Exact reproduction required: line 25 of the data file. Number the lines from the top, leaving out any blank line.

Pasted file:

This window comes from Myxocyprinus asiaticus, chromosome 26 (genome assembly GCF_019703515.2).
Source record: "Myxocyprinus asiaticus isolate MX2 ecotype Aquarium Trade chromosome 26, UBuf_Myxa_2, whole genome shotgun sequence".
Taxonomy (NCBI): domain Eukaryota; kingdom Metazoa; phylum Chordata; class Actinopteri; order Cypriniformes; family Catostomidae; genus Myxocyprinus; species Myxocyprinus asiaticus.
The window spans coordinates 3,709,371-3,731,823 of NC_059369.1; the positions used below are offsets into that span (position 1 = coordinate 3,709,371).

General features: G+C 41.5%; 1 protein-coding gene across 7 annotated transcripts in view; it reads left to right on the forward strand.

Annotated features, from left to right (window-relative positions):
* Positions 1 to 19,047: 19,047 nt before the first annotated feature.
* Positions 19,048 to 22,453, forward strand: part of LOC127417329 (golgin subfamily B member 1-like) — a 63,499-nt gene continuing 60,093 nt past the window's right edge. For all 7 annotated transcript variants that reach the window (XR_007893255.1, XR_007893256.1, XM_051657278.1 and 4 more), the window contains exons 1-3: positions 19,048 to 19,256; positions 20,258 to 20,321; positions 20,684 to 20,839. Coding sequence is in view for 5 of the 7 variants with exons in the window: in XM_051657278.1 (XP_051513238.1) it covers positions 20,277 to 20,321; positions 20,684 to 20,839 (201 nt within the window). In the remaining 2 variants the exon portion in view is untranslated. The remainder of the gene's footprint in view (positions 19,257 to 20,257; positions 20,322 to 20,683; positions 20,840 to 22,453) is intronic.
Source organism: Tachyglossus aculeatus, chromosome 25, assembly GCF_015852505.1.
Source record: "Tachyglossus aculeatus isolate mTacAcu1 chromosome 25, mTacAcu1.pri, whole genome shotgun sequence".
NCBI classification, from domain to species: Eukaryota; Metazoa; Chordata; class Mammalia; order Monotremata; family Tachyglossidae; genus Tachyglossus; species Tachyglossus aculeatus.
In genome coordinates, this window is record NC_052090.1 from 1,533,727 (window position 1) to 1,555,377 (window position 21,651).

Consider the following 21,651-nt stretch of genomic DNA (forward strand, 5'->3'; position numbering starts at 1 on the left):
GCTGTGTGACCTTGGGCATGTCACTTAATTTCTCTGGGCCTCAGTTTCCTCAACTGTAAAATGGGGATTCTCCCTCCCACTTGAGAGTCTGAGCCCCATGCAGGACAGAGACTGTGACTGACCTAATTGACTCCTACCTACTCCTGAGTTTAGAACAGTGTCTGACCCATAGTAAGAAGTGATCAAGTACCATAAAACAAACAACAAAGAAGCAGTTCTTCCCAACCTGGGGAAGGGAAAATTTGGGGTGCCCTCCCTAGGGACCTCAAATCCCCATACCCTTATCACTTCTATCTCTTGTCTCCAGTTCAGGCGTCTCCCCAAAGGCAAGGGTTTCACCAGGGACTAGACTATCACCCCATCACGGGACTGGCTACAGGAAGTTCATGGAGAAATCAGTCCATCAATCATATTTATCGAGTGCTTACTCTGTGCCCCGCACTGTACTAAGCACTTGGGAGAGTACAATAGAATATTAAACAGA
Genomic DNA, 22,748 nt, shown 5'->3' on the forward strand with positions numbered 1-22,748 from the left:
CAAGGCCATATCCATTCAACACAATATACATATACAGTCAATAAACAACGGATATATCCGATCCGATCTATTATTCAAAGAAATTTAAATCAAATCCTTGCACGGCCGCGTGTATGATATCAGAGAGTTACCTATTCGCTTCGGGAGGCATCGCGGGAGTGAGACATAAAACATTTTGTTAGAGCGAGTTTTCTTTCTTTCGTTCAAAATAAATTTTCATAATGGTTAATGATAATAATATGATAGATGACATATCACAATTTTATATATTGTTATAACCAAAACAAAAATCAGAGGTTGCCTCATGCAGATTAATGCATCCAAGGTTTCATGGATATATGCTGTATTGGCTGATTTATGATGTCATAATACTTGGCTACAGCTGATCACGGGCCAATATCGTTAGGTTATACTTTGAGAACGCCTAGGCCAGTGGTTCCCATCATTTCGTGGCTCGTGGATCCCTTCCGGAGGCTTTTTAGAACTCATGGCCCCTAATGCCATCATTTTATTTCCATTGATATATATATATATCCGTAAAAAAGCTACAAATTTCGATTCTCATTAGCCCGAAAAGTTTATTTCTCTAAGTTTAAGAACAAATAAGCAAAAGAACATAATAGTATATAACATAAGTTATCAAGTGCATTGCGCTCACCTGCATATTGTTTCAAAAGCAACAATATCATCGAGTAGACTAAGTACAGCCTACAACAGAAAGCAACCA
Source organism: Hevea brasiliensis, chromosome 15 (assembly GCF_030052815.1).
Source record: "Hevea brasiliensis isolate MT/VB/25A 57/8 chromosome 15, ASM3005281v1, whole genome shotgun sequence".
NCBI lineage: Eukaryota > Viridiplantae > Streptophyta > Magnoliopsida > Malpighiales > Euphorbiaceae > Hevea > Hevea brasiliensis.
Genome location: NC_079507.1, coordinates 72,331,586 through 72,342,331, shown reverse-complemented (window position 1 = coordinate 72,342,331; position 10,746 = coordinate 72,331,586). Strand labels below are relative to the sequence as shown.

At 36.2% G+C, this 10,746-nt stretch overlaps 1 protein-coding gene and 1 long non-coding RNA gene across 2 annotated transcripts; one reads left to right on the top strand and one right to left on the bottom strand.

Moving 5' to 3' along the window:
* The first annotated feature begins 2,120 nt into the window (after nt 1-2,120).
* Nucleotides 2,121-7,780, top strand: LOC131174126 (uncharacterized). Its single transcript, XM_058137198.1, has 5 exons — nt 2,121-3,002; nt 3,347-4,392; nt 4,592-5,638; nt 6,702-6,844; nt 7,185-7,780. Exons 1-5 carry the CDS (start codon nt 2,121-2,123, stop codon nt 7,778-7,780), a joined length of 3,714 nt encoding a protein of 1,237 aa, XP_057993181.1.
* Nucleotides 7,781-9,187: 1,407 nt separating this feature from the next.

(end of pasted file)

* Nucleotides 7,781-9,187: 1,407 nt separating this feature from the next.